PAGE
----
What type of Spark Plugs did you put in? I've found that I get the best performance/fuel economy with stock AC/Delco plugs. None of that fancy Shancy aftermarket spark plug nonsense. Change the plugs around 75,000 miles. I don't buy that 100,000 mile plug interval nonsense.

 

Change the Plug Wires if your truck is between 85,000 - 100,000 miles. (not sure what the conversion is for your neck of the woods)

 

Running Seafoam won't hurt at this point. It is useless to run the stuff in your vehicle if it has less then I say 80,000 miles.

 

I'd run a bottle or two of a good fuel injector cleaner thru the truck as well, (I prefer Chevron Techron fuel injector cleaner and run 2 bottles a year thru my truck, in the summer, around July, and again in the winter, around December)

 

What kind of oil are you using? These gas engines do well with standard 5W30, and you can get away with 10W30, but don't use anything else. 5W30 will work great, either Synthetic, Synthetic Blend, or standard conventional. You'll not notice any difference in fuel economy by using Synthetic over conventional, contrary to popular belief.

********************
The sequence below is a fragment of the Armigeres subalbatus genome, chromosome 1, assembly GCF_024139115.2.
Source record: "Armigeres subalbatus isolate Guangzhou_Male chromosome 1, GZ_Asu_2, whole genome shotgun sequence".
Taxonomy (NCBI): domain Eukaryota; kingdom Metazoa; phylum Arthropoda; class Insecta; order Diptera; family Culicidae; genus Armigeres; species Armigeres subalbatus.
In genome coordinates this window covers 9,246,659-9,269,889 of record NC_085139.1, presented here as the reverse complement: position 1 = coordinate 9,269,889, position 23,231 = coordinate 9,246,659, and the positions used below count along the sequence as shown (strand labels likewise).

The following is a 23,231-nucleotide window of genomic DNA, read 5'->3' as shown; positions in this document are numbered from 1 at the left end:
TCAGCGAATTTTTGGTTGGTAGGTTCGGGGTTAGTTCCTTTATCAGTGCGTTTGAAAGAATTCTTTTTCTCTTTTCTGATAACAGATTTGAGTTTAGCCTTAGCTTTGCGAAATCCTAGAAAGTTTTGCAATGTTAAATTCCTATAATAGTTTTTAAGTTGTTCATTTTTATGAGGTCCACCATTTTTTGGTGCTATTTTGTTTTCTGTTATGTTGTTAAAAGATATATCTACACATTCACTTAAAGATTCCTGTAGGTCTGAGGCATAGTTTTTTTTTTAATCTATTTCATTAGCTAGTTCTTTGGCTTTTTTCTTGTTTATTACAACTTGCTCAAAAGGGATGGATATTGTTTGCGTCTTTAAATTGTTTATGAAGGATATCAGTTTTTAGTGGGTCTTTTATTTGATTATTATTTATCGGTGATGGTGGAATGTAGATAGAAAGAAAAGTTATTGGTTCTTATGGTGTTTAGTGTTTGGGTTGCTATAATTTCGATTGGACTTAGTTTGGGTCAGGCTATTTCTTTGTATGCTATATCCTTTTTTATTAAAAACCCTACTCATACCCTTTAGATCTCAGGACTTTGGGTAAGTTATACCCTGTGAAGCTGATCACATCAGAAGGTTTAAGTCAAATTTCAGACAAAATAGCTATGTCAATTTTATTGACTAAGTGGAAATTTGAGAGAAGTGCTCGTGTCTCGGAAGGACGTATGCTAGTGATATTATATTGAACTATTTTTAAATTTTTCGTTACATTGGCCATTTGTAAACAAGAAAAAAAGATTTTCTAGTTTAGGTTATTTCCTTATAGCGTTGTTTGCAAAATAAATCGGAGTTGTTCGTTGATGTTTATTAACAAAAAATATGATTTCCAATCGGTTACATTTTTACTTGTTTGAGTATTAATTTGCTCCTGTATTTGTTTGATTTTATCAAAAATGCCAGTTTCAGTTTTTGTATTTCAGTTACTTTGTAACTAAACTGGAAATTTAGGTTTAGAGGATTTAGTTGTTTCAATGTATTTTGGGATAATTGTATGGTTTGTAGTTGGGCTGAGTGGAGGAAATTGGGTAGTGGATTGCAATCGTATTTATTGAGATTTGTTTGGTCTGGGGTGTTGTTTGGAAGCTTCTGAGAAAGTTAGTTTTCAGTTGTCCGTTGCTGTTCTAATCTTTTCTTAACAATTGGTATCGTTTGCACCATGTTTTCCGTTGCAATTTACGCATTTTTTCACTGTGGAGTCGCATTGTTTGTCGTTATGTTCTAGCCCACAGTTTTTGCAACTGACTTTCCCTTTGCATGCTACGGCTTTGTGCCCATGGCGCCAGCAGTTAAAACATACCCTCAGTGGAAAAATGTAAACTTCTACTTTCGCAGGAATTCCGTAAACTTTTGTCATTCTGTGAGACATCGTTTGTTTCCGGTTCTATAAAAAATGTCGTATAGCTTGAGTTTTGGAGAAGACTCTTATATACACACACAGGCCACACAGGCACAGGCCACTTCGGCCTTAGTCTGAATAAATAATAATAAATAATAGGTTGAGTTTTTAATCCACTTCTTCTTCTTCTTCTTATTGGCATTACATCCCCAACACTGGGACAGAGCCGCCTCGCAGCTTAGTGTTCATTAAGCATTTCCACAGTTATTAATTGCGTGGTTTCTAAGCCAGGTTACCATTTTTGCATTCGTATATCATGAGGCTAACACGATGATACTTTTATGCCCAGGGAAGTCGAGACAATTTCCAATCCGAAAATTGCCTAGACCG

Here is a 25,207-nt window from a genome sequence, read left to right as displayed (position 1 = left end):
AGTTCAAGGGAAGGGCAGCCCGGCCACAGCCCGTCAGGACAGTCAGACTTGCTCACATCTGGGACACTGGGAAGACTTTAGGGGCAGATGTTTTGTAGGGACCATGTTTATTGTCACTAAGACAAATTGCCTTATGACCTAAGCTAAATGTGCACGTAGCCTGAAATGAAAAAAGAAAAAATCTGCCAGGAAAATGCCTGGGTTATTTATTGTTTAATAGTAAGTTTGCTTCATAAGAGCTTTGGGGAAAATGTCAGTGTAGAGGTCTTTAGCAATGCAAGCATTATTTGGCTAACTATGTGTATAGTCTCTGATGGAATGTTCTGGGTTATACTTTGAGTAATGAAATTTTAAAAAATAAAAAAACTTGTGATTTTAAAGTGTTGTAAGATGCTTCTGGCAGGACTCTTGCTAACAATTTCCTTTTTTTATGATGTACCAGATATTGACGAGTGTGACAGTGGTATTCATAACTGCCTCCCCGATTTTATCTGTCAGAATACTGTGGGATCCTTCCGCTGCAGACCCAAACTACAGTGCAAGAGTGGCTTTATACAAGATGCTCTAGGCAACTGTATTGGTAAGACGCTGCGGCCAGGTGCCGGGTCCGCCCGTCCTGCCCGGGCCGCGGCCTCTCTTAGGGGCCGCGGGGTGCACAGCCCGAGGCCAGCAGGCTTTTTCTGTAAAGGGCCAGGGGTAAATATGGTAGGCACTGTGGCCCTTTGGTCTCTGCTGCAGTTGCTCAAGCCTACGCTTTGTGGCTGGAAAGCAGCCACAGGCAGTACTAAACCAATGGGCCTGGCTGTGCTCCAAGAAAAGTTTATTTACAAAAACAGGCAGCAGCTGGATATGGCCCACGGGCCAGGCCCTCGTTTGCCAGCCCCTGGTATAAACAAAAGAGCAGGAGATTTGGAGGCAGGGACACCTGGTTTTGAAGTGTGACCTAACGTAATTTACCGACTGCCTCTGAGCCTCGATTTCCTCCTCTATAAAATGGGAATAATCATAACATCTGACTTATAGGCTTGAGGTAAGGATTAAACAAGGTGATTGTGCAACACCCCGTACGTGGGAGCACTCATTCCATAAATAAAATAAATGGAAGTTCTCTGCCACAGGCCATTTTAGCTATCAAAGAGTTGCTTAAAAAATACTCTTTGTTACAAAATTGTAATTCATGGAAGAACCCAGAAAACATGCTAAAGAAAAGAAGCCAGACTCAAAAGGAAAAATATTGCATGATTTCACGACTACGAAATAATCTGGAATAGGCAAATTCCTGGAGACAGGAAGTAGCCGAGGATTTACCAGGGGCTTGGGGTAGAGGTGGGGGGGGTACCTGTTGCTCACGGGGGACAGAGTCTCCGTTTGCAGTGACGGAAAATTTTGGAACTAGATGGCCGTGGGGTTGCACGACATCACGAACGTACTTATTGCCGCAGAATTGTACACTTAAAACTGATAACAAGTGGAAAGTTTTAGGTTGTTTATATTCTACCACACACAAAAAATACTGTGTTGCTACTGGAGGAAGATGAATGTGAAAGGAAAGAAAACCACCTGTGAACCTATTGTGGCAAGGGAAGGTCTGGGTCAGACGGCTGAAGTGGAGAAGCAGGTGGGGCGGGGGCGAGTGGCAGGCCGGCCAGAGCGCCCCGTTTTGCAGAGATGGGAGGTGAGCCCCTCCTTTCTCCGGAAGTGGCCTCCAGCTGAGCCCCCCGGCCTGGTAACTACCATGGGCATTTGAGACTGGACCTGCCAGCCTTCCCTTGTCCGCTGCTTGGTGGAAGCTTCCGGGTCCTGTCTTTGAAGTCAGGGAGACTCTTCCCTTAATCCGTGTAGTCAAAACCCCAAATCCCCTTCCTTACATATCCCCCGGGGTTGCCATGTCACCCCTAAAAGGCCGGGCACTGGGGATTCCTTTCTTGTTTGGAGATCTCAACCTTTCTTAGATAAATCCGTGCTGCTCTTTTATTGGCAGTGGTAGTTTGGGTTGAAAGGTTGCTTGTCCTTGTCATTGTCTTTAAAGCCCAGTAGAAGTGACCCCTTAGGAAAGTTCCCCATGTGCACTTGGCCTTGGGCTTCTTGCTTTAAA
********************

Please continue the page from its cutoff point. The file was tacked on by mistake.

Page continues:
Do as others have suggested, clean the throttle body, and air filter. Unless you drive in dusty conditions (dirt roads) you should really only need to replace that air filter once a year. If your truck has a fuel filter outside of the fuel tank, go ahead and replace it with a good quality part. AC/Delco or NAPA will work good.

 

How are your tires? Did you increase the tire size lately? are all properly inflated? You'd be surprised how much under or over inflated tires can mess with the fuel economy!

 

The O2 sensors may be starting to get old. Most 02 Sensors now a days have a heating element inside of them, they can start to go bad as early as 85,000 miles, however it may not always throw a check engine code/light.

 

Are there any problems with the exhaust system? a Cat Converter which is starting to plug up can cause problems as well.

 

:lol: